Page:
Tayport company to feature in documentary after inventing ‘bomb listener’ technology

A Scottish technology company, who have developed pioneering technology to help flush out fish bombers who damage endangered coral reefs in Malaysia, are set to feature in a documentary programme

St Andrews Instrumentation designed and built a specially commissioned ‘bomb listener’ at the request of one of the UK’s leading conservation bodies, the Marine Conservation Society (MCS), to help put a stop to the decades-old practice taking place in marine parks across South-east Asia.

The company was first approached around two years ago by MCS, which was looking for technology to help stop the fishermen who were causing the damage. SA Instrumentation went on to design a bespoke product using three of its Decimus systems working together to collate the bomb noise in almost real time. A compass was also built into the equipment, allowing enforcement rangers at the marine park to identify the location of the bomb.

The collaborative project, which also involves the Government of Hong Kong, aims to deter local fishermen in the Sabah region of Malaysia from detonating bombs which not only kill large numbers of fish, but also damage the already endangered coral reefs. After hearing about the technology and the project, independent film maker HonYuen Leong last year successfully entered a Malaysia-wide competition, sponsored by the Malaysian Communications and Multimedia Commission, in a bid to win a grant to develop a documentary.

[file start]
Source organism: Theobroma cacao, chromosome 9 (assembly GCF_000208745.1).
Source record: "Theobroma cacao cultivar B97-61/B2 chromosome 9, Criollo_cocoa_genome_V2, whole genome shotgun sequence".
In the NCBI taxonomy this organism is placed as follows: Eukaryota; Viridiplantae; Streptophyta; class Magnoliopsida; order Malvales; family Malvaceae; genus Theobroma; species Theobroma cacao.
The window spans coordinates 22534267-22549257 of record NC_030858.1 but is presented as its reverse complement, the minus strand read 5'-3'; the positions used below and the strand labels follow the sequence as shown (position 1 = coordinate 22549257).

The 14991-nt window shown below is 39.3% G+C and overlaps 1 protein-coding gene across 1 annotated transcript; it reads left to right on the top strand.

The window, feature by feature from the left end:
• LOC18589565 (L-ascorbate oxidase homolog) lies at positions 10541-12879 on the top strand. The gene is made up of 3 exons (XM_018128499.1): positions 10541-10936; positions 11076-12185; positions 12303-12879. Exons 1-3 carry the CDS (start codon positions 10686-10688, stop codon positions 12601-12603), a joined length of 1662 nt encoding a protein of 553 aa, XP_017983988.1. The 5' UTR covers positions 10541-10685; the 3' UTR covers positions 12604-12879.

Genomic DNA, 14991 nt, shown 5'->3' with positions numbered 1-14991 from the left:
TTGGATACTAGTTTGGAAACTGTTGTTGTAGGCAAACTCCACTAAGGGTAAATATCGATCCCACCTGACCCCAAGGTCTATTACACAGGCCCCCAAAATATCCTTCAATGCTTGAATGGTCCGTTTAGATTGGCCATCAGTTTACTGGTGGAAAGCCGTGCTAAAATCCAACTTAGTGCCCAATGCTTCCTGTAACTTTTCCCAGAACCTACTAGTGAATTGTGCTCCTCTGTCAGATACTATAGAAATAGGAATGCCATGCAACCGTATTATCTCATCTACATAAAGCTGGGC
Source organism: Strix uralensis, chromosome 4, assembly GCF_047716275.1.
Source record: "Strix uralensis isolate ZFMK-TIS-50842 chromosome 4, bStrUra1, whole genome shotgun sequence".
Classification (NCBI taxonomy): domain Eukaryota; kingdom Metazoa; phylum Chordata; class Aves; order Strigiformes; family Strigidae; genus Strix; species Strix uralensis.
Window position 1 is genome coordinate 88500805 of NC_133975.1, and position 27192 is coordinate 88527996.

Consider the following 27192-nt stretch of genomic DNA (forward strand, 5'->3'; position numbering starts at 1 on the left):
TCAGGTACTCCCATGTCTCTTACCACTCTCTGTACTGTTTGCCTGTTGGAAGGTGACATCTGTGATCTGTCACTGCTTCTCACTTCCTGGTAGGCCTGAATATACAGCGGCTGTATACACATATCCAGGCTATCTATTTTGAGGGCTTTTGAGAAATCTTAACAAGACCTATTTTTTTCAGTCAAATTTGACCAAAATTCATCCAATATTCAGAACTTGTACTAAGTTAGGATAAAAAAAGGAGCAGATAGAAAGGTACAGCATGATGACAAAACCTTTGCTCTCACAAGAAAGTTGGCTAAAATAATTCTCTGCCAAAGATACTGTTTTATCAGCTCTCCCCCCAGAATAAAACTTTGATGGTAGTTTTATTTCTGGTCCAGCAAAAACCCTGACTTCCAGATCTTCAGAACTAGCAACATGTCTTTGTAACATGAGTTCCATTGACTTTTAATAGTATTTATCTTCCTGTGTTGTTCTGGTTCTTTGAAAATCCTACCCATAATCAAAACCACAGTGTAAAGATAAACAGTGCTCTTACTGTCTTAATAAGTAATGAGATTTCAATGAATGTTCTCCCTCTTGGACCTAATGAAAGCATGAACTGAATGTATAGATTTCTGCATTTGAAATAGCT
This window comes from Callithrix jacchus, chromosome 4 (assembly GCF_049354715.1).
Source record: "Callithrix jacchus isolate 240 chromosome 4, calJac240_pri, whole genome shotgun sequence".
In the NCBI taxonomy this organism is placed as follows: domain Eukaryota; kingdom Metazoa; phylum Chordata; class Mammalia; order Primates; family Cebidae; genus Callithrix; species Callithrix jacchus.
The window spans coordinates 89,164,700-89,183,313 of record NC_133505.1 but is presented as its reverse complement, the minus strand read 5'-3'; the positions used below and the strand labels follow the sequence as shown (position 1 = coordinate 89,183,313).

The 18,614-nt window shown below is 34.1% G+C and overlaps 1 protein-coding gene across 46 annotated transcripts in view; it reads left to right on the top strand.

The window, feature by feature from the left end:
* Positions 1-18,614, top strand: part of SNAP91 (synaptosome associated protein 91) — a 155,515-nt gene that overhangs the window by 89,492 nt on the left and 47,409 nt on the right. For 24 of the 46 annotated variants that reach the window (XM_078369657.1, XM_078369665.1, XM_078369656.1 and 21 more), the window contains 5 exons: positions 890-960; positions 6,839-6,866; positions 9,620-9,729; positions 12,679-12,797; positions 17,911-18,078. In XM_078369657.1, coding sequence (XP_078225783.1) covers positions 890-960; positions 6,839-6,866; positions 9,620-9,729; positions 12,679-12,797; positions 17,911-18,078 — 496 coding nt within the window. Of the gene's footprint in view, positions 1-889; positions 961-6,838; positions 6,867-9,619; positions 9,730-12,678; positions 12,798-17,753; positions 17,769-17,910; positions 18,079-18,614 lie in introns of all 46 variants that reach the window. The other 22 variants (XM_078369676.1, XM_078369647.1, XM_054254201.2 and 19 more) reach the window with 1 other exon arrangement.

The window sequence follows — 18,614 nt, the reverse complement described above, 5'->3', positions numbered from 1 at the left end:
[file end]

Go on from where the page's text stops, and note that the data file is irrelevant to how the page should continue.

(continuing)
However, while the Decimus system will be a key feature of her programme, she is currently in the process of trying to raise additional funds through crowdfunding to come to Scotland to film the SA Instrumentation team.

Operations Manager Richard Baggaley said: “This has been a very challenging project for a number of reasons, the main one being that we were asked to design a product which could listen for bombs from multiple locations and determine the approximate GPS location of the explosion, something that is not very far away from the normal Decimus systems’ marine mammal criteria, but challenging none the less.”

Dr Elizabeth Wood, MCS Coral Reef Officer, said: “Fish bombing is not new to Sabah or the rest of South-east Asia, including the Philippines, Indonesia and Hong Kong. Traditional fishing methods using a fishing line and a lure result in perhaps only a handful of fish; fish bombing on the other hand involves throwing handmade explosives into the coral reefs, resulting in a much bigger catch in a fraction of the time.

“The marine park authorities have no idea where or when it is going to take place, and the area is often so big that it’s impossible to catch those doing it.  By using ground-breaking technology produced by SA Instrumentation, the authorities will receive the exact co-ordinates of the fish bomb blast in almost real time, giving them the opportunity to arrest those responsible while they are collecting the fish. The overall aim of the plan is to deter more fishermen from using these harmful bombs.”

Anyone who is interested in supporting HonYuen and the film crew to come to Scotland can do so by visiting http://www.pozible.com/project/201096

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